Miss Pelican's Perch

Looking at my World from a Different Place

Lunchbox Interview

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lunchbox

I have difficulty writing events in my past.  Not because of any trauma; it’s just that I am so concerned about the here-and-now that I just don’t think about the past that often.   Sometimes I must force myself to go back in time so the richness of my past experiences are not lost to me.

Here is one exercise that, in part, takes me back a few decades in my memory.    The questions come from Lunch Box Spy, an exercise from the vaults of the Soul Food Cafe.


What can you tell me about the lunches you eat?  My lunches are usually easily and cheaply made from whatever seems appealing to me at 7 a.m. in the morning (leftover from my weekend cooking).  Unfortunately, it is not always appealing five hours later.

What do you remember about your school lunches?  I remember that they were always comprised of a sandwich, usually made on that white squishy bread in the balloon bag (you know which I mean), a bag of potato chips, and cookies.  If my mom knew then what we all know now about this type of food,  she would be mortified with what she was feeding us.

Were there any family jokes about what you liked to eat?   I was chided for liking canned “‘sketti”.  This was what I usually had for Saturday’s at-home lunch.  I know, I know:  bad, bad, bad.  But even to this day, if it weren’t for the fact that this food product is so high in sodium and refined carbs, I would still eat it.  Comfort food to the max.

Who made your lunch?  My mom.

Were you ever able to buy a lunch?   I suppose if I insisted, but our cafeteria was usually filled with kids with whom I did not wish to associate (thugs, jocks, and cheerleaders).  I felt safer bringing my lunch and eating anywhere but there.

What did they stock in the school canteen?  I’m not sure but I heard it was vile.

Did you ever slip across the street with your mates to the fish and chip shop?  No “fish and chip shops” around the ‘hood.  It was more likely Carl’s, McDonalds, or Tito’s Tacos.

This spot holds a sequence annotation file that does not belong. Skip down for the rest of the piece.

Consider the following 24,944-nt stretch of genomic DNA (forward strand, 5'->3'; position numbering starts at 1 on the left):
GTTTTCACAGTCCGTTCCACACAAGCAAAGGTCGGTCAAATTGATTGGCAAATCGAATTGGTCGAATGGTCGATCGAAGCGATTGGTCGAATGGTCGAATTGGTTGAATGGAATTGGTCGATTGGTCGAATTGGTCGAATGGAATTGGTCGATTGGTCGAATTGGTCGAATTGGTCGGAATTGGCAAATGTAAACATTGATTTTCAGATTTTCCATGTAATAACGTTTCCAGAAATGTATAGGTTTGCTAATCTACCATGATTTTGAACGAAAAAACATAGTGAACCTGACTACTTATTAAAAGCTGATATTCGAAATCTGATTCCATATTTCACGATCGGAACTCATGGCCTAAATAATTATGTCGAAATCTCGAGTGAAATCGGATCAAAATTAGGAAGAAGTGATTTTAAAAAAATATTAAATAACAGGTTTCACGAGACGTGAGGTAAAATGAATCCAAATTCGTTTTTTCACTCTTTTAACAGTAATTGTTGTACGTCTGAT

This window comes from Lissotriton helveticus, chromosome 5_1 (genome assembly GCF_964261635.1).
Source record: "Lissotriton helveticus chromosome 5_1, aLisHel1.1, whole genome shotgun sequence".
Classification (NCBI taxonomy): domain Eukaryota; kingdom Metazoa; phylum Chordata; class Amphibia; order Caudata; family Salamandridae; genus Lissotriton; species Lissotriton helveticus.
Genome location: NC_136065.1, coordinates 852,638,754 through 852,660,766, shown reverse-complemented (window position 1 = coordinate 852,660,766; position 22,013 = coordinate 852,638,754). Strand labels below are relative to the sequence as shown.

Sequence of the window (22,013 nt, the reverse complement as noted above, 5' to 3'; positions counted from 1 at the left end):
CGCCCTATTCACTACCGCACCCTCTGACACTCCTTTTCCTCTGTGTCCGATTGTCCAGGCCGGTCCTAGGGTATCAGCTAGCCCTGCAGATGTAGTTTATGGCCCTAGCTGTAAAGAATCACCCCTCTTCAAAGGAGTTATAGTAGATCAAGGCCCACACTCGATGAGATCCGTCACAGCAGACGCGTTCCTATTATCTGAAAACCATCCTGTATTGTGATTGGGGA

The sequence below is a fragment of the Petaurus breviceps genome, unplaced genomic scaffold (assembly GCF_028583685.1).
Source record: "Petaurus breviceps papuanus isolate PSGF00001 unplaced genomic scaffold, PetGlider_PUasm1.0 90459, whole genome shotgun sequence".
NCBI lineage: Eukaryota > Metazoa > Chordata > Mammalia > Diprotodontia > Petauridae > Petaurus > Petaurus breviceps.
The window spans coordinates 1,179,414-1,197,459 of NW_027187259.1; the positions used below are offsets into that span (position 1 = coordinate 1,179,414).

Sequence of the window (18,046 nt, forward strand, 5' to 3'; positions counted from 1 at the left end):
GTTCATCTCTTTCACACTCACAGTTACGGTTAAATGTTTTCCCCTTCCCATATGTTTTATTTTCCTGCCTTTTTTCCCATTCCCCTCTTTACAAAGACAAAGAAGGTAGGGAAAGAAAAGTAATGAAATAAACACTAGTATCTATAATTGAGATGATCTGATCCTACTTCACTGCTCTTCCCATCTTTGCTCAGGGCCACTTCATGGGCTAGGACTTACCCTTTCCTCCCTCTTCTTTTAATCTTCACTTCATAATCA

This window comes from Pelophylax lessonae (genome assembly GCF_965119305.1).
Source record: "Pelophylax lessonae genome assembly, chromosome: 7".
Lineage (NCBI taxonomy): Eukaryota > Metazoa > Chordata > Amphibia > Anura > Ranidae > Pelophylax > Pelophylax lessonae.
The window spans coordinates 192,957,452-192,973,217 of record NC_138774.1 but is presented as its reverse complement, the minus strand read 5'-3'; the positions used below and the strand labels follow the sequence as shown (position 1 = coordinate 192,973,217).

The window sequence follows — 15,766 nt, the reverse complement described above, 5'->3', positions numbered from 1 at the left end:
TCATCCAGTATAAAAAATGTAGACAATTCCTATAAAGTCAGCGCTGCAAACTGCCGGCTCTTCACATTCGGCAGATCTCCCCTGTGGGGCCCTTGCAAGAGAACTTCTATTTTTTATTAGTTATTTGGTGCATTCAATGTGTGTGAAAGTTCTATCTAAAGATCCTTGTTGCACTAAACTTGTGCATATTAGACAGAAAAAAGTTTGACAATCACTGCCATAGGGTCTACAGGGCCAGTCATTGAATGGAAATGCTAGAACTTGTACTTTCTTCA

Did any one in your class have a better lunch than you? What did they have? Were you ever able to swap with them?   I can’t remember what they had but I do know that we did not swap.

Where did you eat your lunch? Who ate their lunch with you? Did you eat alone?  I usually ate on the school’s front lawn,under a big stone pine in front of the theatre building.  My regular companions were the other geeky kids or the super-smart kids when they were not busy at student government or their service club meetings.  Eating under the pine tree kept us geekies from being picked on by the homies since they were usually busy wrecking havoc in the cafeteria.

What do you have for lunch now?  Today I have brown rice and carnitas for lunch.

Do you still own a lunchbox?  No, I have an insulated lunch bag and I pack my food in plastic containers.

Do you make your lunch or buy it?   I usually try to make and pack a lunch since my work cafeteria is too expensive.  I will occassionally treat myself to a purchased lunch — especially if the grill special happens to be Loco Moco.

Do you eat the same thing every day?  During a given week, yes.  I cook on Sundays and eat what I made every day.  Then it is something new the following week.

What is the worst lunch you have ever eaten?  I can’t remember.  I am grateful for whatever there is.

What is your favourite place to buy lunch?  Tito’s Tacos if I happen to be off work and in the neighborhood.

Personal analysis:  This was initially quite difficult but the memories of school lunches and the classmates with whom I shared lunch came flooding back.  A worthwhile exercise.

About the image:  I found this image on the internet and immediately recognized it as one I had at one time.  I don’t remember actually selecting something so hideously “not me.”

ljg 2013

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5 thoughts on “Lunchbox Interview

  1. Bravo! Bravo for going back there! I might follow suit and do a reflective interview and see what comes back. My school days were certainly not the happiest days of my life but there is some rich veins to dig to help me break some old scars that still trouble me from time to time. I also plan to do a post with links to responses.

  2. Pingback: From the Soul Food Vault | Creative Foraging

  3. I remember often being hungry and having no lunch at all. These days I love fresh fruit, noodles and other things. I like to make sure my children have something in their lunch box, but it need not be sandwiches.

  4. Nice one, Lori, gave it a tweet for you and Heather as I loved the lunch box spies thing way back when!

  5. Funny thinking about school lunches in primary school (a very small country school in the bush) having lunch orders each Friday they would be delivered and sat out side in the corridor we could smell the hot pies from the class of religious education they where the best pies ever. My still friend who remembers so much about when we where young told me I always had jelly crystal sandwiches that’s where my sweet tooth comes from thanks mum, well high school it was not cool to bring lunch so I brought mostly bad junk from the not so healthy canteen.

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